Winter Quarters by Alfred Duggan follows the adventures of two Celtic warrior nobles during the last days of the Roman Republic. Acco and Camul travel across the Roman World, from Gaul to Parthia and beyond.
The curse of the nymph goddess
At the beginning of the novel, Acco brings a curse upon himself and must flee from the “nymph goddess” he has offended. This goddess takes the forms of several goddesses from the Mediterranean world: the Celtic three mothers, the Roman Bona Dea, the Syrian Mother goddess, Astarte or Ashtaroth.
At Rome, a false Druid explains to Acco “So the Goddess is Bona Dea, and Vesta, and of course Hecate of the three shapes and perhaps Diana as well. I don’t know about Isis, but Juno and Minerva are just satellites of Skyfather”. [pg 85]
As they travel around the Roman world, Acco and Camul encounter various religious traditions and speak widely to different characters to find out more about this goddess. It seems that the goddess is not always openly worshipped. Her rites are secret and bloody. Women look after these traditions and keep them separate from the knowledge of men. The male gods (the Skyfather) and benign female gods (such as Athena) have pasted over this more ancient figure, but have not overcome her completely. Such a reading was likely based on The White Goddess by Robert Graves.
The nature of cross cultural syncretism is now questioned by several scholars of ancient religions who stress that although ancient texts discuss the links between deities, local dieties continued to be worshipped and linked deities were not always consistent. Isis could be Demeter or Aphrodite for example, but both Demeter and Isis were individually worshipped in the same communities.
In the narrative world in which the novel is set however, it is impossible to escape this goddess’ grasp.
The first time I heard about Alfred Duggan was in a Five Books interview with Adrienne Mayor. I had assumed that Alfred Duggan would be a popular writer of historical fiction, little read today because fashions have changed. Instead what I found was meticulous researched and psychological insightful fiction which bounces along at a good rate.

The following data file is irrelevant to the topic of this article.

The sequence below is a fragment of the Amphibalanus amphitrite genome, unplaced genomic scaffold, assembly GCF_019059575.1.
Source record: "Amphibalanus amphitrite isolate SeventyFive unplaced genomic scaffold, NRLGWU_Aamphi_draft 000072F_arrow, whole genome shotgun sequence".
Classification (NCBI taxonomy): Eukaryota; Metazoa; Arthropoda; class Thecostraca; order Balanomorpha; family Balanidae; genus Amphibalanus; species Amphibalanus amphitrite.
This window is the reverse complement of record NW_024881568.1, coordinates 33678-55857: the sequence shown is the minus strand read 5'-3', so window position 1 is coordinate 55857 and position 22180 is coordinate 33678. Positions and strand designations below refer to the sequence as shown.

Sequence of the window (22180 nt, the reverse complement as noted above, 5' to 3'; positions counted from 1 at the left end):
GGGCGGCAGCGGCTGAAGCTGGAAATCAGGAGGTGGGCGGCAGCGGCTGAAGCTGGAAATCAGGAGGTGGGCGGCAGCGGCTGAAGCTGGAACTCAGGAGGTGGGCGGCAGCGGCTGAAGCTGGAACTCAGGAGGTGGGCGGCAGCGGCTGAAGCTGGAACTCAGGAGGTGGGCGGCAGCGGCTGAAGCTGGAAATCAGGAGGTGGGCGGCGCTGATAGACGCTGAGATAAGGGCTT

Alfred Duggan was born in Buenos Aires in 1903 and moved to England at 2. Well monied through his late father and well connected through his mother’s second marriage to Lord Curzon, he was at times a rake, a marxist and a Catholic. His first foray into literature was in Anthony Powell’s A Dance to the Music of Time which described his expulsion from Eton. At Oxford he was the centre of the fast crowd, protected by his connections to Lord Curzon. Evelyn Waugh writes of his early friend ” Of all my contemporaries he seemed one of the least likely to succeed”.
He wrote his first novel at 47. Between Oxford and this novel, he had travelled extensively in the Eastern Mediterranean helping at archeological digs. It was this travel which grounds his novels in realistic detail. From 1950 until his death at 61 in 1964, he published roughly a novel a year.
Yet he never received his audience. A New York Times review says of him “he has been too clever for the tastes of most”. In many ways this fate was unfair. The historical details in the novels inform the plot but do not overpower the narrative flow. The characters inhabit the worlds in which they live, they struggle against the limits prescribed to them by circumstance and question the contemporary morals from the viewpoints of their own backgrounds. All this was informed by a deep knowledge of the periods of which Duggan wrote and an insight into human nature, possibly, gleaned from his dissipate days.
He deserves rediscovery or at the very least a Netflix series based on one of his books.
A ripping read and real page turner. This books stands up there with books by Robert Graves, Gore Vidal and others.